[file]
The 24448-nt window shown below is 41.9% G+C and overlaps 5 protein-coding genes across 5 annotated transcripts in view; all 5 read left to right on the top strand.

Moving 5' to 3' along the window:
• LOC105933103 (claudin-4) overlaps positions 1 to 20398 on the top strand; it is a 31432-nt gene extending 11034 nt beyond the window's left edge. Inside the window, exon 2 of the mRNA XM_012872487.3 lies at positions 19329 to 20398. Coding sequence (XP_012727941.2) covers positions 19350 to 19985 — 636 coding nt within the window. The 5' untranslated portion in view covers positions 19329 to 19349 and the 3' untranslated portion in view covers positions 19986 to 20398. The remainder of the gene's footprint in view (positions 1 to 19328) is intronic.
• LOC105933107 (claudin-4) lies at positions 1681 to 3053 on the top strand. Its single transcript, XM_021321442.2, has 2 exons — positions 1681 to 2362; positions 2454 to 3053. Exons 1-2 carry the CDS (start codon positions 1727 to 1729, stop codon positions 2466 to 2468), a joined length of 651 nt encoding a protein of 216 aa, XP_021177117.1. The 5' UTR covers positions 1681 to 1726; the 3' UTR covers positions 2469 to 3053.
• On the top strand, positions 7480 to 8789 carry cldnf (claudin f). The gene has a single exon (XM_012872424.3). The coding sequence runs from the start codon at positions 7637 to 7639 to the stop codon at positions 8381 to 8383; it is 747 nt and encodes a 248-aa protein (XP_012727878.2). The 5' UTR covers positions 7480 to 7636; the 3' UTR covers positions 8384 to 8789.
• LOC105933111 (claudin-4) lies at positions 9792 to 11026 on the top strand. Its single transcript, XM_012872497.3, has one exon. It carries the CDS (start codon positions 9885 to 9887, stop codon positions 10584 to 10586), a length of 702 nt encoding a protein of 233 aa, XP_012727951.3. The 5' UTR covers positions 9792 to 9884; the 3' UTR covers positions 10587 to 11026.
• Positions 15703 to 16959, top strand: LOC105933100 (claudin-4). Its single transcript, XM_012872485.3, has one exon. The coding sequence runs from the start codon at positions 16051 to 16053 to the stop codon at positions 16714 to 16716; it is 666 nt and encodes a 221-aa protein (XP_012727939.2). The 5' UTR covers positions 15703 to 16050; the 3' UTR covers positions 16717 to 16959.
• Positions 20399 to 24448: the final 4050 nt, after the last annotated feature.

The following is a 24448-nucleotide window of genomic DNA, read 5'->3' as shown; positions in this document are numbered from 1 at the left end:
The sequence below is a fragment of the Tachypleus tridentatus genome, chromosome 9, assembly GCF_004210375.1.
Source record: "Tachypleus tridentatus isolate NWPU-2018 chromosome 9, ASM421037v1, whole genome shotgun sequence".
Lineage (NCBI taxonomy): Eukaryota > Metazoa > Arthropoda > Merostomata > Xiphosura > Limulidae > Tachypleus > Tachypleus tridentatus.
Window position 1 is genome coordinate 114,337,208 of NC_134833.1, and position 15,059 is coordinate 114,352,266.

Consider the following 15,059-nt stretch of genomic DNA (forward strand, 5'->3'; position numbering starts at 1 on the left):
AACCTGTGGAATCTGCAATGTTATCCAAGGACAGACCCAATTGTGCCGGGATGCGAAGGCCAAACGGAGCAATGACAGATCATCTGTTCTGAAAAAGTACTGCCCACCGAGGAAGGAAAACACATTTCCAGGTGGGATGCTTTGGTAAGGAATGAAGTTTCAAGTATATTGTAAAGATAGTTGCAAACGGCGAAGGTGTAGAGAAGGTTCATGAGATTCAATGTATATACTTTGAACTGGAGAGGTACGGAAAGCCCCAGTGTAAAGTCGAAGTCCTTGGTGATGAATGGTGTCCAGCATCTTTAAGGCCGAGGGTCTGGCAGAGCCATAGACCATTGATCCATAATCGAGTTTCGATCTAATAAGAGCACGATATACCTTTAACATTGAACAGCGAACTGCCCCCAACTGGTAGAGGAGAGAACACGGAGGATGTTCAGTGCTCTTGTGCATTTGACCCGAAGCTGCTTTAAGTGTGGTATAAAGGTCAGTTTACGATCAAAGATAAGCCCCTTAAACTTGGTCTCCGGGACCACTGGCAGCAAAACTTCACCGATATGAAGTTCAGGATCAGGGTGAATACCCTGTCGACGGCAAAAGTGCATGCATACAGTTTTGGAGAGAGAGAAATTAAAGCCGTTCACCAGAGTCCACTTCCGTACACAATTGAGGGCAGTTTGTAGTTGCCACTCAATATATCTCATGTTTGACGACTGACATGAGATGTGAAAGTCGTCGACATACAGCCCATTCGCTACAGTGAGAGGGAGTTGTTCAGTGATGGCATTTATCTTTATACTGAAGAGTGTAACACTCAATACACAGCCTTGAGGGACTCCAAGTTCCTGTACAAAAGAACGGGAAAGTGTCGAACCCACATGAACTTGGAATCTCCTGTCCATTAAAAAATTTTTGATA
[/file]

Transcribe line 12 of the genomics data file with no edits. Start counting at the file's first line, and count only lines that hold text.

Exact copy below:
Lineage (NCBI taxonomy): Eukaryota > Metazoa > Arthropoda > Merostomata > Xiphosura > Limulidae > Tachypleus > Tachypleus tridentatus.